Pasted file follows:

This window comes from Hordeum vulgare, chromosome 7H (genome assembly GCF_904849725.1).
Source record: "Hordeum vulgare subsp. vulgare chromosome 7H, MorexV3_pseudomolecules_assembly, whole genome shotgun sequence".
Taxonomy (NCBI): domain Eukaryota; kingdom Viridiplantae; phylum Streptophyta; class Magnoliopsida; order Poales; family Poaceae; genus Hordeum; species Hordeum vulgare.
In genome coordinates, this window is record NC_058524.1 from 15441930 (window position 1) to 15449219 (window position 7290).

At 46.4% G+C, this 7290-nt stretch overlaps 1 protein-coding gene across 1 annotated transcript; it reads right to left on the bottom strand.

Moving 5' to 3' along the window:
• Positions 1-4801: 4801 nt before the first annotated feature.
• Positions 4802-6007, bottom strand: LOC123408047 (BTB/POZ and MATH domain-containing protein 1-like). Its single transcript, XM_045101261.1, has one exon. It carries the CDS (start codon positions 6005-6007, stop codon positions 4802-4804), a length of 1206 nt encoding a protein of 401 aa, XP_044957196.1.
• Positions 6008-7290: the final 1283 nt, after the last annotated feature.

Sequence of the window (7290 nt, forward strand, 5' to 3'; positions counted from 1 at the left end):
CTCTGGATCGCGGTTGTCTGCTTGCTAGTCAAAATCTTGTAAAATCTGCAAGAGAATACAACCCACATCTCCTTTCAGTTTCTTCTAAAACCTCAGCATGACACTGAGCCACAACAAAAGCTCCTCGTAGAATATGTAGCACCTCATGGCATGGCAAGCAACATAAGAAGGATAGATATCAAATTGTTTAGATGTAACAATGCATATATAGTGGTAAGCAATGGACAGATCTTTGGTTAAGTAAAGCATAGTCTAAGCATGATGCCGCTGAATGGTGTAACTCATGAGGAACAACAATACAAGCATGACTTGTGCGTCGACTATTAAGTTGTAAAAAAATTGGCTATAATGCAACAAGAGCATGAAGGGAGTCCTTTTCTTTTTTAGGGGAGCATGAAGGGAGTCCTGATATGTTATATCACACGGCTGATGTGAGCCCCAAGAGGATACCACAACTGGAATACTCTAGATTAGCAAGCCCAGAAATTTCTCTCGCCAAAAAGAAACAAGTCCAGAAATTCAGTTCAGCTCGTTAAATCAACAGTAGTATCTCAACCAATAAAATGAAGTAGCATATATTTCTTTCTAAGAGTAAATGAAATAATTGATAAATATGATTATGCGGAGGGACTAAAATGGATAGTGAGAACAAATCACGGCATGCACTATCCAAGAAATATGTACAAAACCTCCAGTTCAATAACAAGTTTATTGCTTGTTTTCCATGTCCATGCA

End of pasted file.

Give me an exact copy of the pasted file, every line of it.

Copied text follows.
This window comes from Hordeum vulgare, chromosome 7H (genome assembly GCF_904849725.1).
Source record: "Hordeum vulgare subsp. vulgare chromosome 7H, MorexV3_pseudomolecules_assembly, whole genome shotgun sequence".
Taxonomy (NCBI): domain Eukaryota; kingdom Viridiplantae; phylum Streptophyta; class Magnoliopsida; order Poales; family Poaceae; genus Hordeum; species Hordeum vulgare.
In genome coordinates, this window is record NC_058524.1 from 15441930 (window position 1) to 15449219 (window position 7290).

At 46.4% G+C, this 7290-nt stretch overlaps 1 protein-coding gene across 1 annotated transcript; it reads right to left on the bottom strand.

Moving 5' to 3' along the window:
• Positions 1-4801: 4801 nt before the first annotated feature.
• Positions 4802-6007, bottom strand: LOC123408047 (BTB/POZ and MATH domain-containing protein 1-like). Its single transcript, XM_045101261.1, has one exon. It carries the CDS (start codon positions 6005-6007, stop codon positions 4802-4804), a length of 1206 nt encoding a protein of 401 aa, XP_044957196.1.
• Positions 6008-7290: the final 1283 nt, after the last annotated feature.

Sequence of the window (7290 nt, forward strand, 5' to 3'; positions counted from 1 at the left end):
CTCTGGATCGCGGTTGTCTGCTTGCTAGTCAAAATCTTGTAAAATCTGCAAGAGAATACAACCCACATCTCCTTTCAGTTTCTTCTAAAACCTCAGCATGACACTGAGCCACAACAAAAGCTCCTCGTAGAATATGTAGCACCTCATGGCATGGCAAGCAACATAAGAAGGATAGATATCAAATTGTTTAGATGTAACAATGCATATATAGTGGTAAGCAATGGACAGATCTTTGGTTAAGTAAAGCATAGTCTAAGCATGATGCCGCTGAATGGTGTAACTCATGAGGAACAACAATACAAGCATGACTTGTGCGTCGACTATTAAGTTGTAAAAAAATTGGCTATAATGCAACAAGAGCATGAAGGGAGTCCTTTTCTTTTTTAGGGGAGCATGAAGGGAGTCCTGATATGTTATATCACACGGCTGATGTGAGCCCCAAGAGGATACCACAACTGGAATACTCTAGATTAGCAAGCCCAGAAATTTCTCTCGCCAAAAAGAAACAAGTCCAGAAATTCAGTTCAGCTCGTTAAATCAACAGTAGTATCTCAACCAATAAAATGAAGTAGCATATATTTCTTTCTAAGAGTAAATGAAATAATTGATAAATATGATTATGCGGAGGGACTAAAATGGATAGTGAGAACAAATCACGGCATGCACTATCCAAGAAATATGTACAAAACCTCCAGTTCAATAACAAGTTTATTGCTTGTTTTCCATGTCCATGCA